Struchium sparganophora (L.) Ktze (Asteraceae) is one of the vegetables equally consumed for medicinal purposes in the South Western part of Nigeria where it is used to treat a range of infections. The ethnomedical claimed use of the plant as an abortifacient crude drug was investigated on diethylstilboestrol treated rats. The methanol extract and its aqueous, and chloroform fractions were tested at the concentrations of 10 to 160 mg/ml corresponding to final bath concentrations (FBC) of 200 to 3200 µg/ml. The activities of the extract were also examined in the presence of oxytocin, acetylcholine, salbutamol and atropine. At a concentration of 10 mg/ml, the extract induced uterine contraction equivalent to 0.96 ± 0.23 g force which increased to 1.98 ± 0.07g at a concentration of 160 mg/ml. The aqueous fraction produced maximum contraction of 0.88 ± 0.33 g at the highest concentration while the chloroform fraction was inactive. While simultaneous administration of 0.008 µg/ml oxytocin or 0.004 µg/ml acetylcholine augmented the contractile effects of the extract, its activities were significantly attenuated in the presence of 1 µg salbutamol or 2 µg atropine. The results showed that the leaves of S. sparganophora have contractile effects on the uterus and partial separation of the constituents did not enhance the activities. The effects are probably mediated through the activation of the oxytocin and muscarinic receptors.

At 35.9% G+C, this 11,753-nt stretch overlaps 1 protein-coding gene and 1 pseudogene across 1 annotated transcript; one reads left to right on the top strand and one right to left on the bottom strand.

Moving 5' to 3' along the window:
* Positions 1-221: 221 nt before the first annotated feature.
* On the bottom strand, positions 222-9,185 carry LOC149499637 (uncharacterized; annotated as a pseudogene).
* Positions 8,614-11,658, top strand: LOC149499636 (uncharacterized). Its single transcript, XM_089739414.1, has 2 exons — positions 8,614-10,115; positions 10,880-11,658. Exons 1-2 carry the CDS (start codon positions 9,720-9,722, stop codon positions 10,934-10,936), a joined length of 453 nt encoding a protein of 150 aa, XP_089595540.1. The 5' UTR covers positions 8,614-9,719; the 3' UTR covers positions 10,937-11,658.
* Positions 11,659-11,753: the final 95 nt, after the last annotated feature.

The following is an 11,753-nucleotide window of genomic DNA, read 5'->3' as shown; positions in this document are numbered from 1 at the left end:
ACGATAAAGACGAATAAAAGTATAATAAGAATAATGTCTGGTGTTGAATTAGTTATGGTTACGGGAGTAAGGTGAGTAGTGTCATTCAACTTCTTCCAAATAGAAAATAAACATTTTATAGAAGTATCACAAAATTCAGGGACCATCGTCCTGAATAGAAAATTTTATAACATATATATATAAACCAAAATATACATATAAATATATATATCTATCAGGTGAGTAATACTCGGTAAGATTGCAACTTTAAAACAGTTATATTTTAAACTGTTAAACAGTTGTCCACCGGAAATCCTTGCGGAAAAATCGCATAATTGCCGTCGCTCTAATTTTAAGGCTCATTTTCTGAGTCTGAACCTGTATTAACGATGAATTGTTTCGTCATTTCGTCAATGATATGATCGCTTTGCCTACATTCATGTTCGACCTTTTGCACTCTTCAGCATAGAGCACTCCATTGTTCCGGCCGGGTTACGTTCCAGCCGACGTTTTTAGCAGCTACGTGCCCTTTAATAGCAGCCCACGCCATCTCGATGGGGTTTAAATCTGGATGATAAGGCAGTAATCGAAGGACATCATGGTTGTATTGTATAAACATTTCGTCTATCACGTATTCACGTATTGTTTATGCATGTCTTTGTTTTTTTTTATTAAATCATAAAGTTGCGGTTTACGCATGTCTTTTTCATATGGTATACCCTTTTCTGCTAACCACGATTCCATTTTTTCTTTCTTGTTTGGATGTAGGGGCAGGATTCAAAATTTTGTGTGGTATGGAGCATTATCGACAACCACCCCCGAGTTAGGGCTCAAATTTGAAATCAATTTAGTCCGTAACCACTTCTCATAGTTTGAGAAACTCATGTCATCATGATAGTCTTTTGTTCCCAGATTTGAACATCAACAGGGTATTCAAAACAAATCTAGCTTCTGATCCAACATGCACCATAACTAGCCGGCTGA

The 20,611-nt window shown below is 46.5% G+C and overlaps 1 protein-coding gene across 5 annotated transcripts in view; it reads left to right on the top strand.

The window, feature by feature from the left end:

Key words: Struchium sparganophora, methanol extract, uterine contraction.
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